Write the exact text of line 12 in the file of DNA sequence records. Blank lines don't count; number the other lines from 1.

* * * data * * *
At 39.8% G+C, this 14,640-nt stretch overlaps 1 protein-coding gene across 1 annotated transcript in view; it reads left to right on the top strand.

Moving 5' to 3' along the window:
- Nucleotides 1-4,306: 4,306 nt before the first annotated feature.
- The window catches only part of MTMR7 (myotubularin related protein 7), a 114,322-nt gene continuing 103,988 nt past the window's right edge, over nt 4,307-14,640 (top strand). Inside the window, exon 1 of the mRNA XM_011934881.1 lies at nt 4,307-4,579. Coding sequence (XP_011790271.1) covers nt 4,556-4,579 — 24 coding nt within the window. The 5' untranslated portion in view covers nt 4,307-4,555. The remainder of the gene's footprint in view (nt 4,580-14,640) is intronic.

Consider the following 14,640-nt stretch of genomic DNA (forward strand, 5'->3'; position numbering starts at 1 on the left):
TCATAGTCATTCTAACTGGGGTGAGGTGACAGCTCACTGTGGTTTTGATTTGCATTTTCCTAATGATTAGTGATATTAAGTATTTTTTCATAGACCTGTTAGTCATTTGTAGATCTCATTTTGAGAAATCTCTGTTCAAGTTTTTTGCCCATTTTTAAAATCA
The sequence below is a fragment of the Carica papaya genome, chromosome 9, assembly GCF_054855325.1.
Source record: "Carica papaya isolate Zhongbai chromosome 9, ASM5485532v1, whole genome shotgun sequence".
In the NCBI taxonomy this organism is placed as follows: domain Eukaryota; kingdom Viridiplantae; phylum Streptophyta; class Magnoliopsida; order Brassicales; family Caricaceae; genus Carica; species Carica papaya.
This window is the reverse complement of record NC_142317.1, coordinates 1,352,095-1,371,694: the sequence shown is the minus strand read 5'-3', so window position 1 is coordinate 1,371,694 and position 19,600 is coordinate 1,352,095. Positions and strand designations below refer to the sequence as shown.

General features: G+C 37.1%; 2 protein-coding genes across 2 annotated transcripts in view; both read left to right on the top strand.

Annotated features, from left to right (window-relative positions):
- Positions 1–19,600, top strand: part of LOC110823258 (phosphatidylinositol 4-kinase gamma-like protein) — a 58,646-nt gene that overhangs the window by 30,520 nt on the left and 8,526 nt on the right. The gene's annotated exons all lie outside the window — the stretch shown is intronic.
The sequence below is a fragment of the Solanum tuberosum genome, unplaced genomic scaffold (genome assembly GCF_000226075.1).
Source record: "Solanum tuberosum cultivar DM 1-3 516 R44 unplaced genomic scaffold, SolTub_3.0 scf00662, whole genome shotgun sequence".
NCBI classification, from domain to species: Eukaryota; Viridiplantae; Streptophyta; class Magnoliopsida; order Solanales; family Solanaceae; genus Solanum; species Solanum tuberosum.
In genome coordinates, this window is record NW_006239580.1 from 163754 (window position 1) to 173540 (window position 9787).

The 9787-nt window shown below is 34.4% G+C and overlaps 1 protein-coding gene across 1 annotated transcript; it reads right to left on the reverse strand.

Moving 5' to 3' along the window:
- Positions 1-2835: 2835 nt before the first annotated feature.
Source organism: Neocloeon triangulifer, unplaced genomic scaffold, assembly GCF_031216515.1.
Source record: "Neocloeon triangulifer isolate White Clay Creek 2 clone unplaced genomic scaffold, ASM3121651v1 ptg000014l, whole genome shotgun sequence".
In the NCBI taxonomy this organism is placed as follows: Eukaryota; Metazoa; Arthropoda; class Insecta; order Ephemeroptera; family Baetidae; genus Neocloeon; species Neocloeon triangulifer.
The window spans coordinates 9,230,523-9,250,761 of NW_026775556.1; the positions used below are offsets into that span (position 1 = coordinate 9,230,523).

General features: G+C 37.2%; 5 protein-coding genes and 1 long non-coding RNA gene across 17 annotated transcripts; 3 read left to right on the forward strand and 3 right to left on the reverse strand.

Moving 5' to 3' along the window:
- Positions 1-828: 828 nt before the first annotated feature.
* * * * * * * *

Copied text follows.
Annotated features, from left to right (window-relative positions):